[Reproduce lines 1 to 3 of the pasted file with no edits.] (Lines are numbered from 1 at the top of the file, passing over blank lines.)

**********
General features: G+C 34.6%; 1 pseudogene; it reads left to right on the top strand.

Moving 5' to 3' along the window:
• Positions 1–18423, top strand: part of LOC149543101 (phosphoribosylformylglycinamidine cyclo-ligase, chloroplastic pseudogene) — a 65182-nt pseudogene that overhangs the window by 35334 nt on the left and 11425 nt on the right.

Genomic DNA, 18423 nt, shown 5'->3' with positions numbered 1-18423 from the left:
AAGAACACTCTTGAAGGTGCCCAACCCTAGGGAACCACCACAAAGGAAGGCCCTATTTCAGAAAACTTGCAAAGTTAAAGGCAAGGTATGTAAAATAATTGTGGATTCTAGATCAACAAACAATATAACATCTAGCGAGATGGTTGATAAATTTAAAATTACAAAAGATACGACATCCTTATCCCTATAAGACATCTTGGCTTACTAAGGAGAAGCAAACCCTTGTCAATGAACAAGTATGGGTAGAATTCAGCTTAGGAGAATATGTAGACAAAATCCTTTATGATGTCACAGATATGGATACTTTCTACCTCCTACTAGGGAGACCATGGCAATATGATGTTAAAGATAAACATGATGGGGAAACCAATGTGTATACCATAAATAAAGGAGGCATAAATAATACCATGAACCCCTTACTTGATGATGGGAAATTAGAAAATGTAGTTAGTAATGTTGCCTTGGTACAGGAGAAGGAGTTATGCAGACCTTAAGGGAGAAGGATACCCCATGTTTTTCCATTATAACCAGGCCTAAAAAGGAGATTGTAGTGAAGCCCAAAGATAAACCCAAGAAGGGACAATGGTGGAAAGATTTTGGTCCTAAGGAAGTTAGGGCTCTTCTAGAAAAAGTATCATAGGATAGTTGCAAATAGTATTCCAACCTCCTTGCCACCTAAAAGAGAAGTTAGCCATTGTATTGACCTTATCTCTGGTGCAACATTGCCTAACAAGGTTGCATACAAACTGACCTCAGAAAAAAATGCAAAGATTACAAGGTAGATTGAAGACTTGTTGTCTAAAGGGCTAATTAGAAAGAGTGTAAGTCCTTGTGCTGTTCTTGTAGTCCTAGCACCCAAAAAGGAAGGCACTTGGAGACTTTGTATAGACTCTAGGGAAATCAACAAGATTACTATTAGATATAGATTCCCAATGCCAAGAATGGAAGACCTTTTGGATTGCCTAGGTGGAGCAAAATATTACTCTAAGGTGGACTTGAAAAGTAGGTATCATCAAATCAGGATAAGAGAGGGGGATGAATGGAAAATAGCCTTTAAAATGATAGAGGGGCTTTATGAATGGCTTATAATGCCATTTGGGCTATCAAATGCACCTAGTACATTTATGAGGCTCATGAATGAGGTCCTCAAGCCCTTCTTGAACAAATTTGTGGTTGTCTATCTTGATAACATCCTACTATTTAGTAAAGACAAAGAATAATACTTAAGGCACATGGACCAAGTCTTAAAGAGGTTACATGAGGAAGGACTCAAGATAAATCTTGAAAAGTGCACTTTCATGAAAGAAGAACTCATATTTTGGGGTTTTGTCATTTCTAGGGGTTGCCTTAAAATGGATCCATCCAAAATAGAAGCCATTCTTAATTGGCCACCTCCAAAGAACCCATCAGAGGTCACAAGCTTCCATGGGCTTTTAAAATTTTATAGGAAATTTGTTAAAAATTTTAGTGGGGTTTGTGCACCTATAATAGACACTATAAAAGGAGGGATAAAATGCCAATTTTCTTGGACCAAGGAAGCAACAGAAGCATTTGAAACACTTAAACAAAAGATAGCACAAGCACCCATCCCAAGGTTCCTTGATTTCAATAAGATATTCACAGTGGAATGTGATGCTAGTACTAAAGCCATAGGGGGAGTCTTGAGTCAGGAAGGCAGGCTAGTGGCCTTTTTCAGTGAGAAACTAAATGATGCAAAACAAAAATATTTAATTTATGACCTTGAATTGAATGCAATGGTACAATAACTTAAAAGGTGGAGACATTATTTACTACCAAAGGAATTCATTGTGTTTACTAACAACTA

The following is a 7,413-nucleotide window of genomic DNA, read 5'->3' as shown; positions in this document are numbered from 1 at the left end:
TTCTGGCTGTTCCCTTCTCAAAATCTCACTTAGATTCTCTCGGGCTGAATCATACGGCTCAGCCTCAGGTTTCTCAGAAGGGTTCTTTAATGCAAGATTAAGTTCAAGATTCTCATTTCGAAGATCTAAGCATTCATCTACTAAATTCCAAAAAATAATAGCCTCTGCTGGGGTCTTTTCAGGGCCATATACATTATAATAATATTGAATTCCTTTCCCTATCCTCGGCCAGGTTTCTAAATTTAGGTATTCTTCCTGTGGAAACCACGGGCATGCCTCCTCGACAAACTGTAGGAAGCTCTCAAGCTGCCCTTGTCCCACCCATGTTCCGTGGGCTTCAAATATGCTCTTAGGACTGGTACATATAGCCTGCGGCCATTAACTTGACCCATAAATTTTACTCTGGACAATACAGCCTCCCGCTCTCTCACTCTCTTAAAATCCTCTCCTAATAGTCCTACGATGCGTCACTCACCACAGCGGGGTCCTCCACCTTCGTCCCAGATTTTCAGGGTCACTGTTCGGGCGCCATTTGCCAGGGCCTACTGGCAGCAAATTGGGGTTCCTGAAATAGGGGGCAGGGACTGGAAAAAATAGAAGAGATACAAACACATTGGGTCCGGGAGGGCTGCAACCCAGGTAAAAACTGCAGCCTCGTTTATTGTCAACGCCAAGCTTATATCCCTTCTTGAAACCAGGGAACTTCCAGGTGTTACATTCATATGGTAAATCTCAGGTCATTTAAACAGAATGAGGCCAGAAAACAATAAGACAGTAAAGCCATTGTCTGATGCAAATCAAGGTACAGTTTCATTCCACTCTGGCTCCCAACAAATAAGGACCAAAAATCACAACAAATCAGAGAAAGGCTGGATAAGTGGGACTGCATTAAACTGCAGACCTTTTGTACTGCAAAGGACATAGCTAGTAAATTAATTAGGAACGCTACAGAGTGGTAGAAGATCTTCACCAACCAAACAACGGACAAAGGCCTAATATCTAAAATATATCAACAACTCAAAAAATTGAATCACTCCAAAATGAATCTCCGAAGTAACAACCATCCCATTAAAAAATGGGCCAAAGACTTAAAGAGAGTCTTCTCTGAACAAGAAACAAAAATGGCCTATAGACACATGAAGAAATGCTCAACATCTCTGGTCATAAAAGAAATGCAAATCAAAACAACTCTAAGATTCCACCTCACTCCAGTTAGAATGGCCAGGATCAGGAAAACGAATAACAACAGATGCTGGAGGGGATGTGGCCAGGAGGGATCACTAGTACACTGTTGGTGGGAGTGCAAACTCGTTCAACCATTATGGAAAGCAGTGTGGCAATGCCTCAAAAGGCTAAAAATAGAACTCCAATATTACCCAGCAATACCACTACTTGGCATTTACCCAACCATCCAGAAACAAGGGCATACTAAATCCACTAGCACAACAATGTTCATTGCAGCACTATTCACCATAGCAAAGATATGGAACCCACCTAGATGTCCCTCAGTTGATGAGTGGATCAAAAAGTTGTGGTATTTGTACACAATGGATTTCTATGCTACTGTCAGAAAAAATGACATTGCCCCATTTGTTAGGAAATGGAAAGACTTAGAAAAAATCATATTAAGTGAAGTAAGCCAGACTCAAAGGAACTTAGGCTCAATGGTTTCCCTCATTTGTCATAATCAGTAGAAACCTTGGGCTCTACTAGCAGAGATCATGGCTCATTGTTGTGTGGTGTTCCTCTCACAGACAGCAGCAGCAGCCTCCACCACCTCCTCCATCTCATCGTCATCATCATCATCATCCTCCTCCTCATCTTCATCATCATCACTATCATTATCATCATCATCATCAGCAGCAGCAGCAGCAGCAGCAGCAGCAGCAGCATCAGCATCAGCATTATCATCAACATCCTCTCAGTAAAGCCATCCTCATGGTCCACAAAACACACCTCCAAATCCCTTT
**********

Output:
General features: G+C 34.6%; 1 pseudogene; it reads left to right on the top strand.

Moving 5' to 3' along the window:
• Positions 1–18423, top strand: part of LOC149543101 (phosphoribosylformylglycinamidine cyclo-ligase, chloroplastic pseudogene) — a 65182-nt pseudogene that overhangs the window by 35334 nt on the left and 11425 nt on the right.